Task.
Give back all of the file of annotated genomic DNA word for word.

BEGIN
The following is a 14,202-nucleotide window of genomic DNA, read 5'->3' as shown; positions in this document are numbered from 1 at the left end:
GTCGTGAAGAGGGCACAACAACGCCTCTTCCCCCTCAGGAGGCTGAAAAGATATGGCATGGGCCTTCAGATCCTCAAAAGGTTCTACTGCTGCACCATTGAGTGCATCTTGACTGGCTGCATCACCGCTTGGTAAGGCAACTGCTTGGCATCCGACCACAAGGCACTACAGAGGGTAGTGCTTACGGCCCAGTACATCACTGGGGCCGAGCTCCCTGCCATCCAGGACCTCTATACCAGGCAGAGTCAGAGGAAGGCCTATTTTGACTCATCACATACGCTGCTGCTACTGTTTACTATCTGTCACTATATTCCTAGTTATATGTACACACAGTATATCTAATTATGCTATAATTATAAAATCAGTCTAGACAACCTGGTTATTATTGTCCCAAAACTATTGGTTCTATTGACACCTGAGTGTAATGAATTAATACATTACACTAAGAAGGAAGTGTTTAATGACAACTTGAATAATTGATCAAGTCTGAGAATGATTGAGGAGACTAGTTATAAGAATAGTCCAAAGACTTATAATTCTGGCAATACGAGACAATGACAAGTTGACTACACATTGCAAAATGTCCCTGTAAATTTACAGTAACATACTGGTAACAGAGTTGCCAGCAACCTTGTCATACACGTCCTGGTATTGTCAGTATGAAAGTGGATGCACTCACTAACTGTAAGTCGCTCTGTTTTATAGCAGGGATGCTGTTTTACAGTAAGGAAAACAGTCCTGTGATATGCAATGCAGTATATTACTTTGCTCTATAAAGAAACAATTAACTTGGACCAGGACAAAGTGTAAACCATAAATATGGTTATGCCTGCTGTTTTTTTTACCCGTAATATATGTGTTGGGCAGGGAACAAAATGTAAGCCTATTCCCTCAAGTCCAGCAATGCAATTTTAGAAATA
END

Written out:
The following is a 14,202-nucleotide window of genomic DNA, read 5'->3' as shown; positions in this document are numbered from 1 at the left end:
GTCGTGAAGAGGGCACAACAACGCCTCTTCCCCCTCAGGAGGCTGAAAAGATATGGCATGGGCCTTCAGATCCTCAAAAGGTTCTACTGCTGCACCATTGAGTGCATCTTGACTGGCTGCATCACCGCTTGGTAAGGCAACTGCTTGGCATCCGACCACAAGGCACTACAGAGGGTAGTGCTTACGGCCCAGTACATCACTGGGGCCGAGCTCCCTGCCATCCAGGACCTCTATACCAGGCAGAGTCAGAGGAAGGCCTATTTTGACTCATCACATACGCTGCTGCTACTGTTTACTATCTGTCACTATATTCCTAGTTATATGTACACACAGTATATCTAATTATGCTATAATTATAAAATCAGTCTAGACAACCTGGTTATTATTGTCCCAAAACTATTGGTTCTATTGACACCTGAGTGTAATGAATTAATACATTACACTAAGAAGGAAGTGTTTAATGACAACTTGAATAATTGATCAAGTCTGAGAATGATTGAGGAGACTAGTTATAAGAATAGTCCAAAGACTTATAATTCTGGCAATACGAGACAATGACAAGTTGACTACACATTGCAAAATGTCCCTGTAAATTTACAGTAACATACTGGTAACAGAGTTGCCAGCAACCTTGTCATACACGTCCTGGTATTGTCAGTATGAAAGTGGATGCACTCACTAACTGTAAGTCGCTCTGTTTTATAGCAGGGATGCTGTTTTACAGTAAGGAAAACAGTCCTGTGATATGCAATGCAGTATATTACTTTGCTCTATAAAGAAACAATTAACTTGGACCAGGACAAAGTGTAAACCATAAATATGGTTATGCCTGCTGTTTTTTTTACCCGTAATATATGTGTTGGGCAGGGAACAAAATGTAAGCCTATTCCCTCAAGTCCAGCAATGCAATTTTAGAAATA